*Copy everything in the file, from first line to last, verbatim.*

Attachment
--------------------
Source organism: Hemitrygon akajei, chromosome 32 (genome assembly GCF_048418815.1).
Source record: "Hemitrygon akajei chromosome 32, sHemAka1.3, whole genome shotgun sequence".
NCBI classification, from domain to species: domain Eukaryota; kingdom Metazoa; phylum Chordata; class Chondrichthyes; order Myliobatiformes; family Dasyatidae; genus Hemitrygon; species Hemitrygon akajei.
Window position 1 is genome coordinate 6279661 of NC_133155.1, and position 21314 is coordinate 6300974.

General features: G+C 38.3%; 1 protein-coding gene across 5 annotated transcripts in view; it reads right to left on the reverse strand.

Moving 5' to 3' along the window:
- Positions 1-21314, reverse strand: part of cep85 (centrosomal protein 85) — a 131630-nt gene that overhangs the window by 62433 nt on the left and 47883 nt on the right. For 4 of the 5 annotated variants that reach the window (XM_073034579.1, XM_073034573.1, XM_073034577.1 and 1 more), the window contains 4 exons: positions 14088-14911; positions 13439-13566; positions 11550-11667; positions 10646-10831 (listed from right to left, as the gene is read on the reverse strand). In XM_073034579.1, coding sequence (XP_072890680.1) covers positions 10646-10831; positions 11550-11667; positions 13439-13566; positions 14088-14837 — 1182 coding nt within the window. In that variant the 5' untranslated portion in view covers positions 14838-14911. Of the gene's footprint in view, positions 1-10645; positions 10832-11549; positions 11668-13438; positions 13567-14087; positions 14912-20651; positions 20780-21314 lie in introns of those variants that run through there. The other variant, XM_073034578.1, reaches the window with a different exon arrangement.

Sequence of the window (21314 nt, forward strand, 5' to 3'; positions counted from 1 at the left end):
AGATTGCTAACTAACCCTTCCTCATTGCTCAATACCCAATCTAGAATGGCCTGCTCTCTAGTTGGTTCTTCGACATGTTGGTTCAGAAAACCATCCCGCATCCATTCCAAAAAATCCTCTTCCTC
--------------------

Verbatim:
Source organism: Hemitrygon akajei, chromosome 32 (genome assembly GCF_048418815.1).
Source record: "Hemitrygon akajei chromosome 32, sHemAka1.3, whole genome shotgun sequence".
NCBI classification, from domain to species: domain Eukaryota; kingdom Metazoa; phylum Chordata; class Chondrichthyes; order Myliobatiformes; family Dasyatidae; genus Hemitrygon; species Hemitrygon akajei.
Window position 1 is genome coordinate 6279661 of NC_133155.1, and position 21314 is coordinate 6300974.

General features: G+C 38.3%; 1 protein-coding gene across 5 annotated transcripts in view; it reads right to left on the reverse strand.

Moving 5' to 3' along the window:
- Positions 1-21314, reverse strand: part of cep85 (centrosomal protein 85) — a 131630-nt gene that overhangs the window by 62433 nt on the left and 47883 nt on the right. For 4 of the 5 annotated variants that reach the window (XM_073034579.1, XM_073034573.1, XM_073034577.1 and 1 more), the window contains 4 exons: positions 14088-14911; positions 13439-13566; positions 11550-11667; positions 10646-10831 (listed from right to left, as the gene is read on the reverse strand). In XM_073034579.1, coding sequence (XP_072890680.1) covers positions 10646-10831; positions 11550-11667; positions 13439-13566; positions 14088-14837 — 1182 coding nt within the window. In that variant the 5' untranslated portion in view covers positions 14838-14911. Of the gene's footprint in view, positions 1-10645; positions 10832-11549; positions 11668-13438; positions 13567-14087; positions 14912-20651; positions 20780-21314 lie in introns of those variants that run through there. The other variant, XM_073034578.1, reaches the window with a different exon arrangement.

Sequence of the window (21314 nt, forward strand, 5' to 3'; positions counted from 1 at the left end):
AGATTGCTAACTAACCCTTCCTCATTGCTCAATACCCAATCTAGAATGGCCTGCTCTCTAGTTGGTTCTTCGACATGTTGGTTCAGAAAACCATCCCGCATCCATTCCAAAAAATCCTCTTCCTC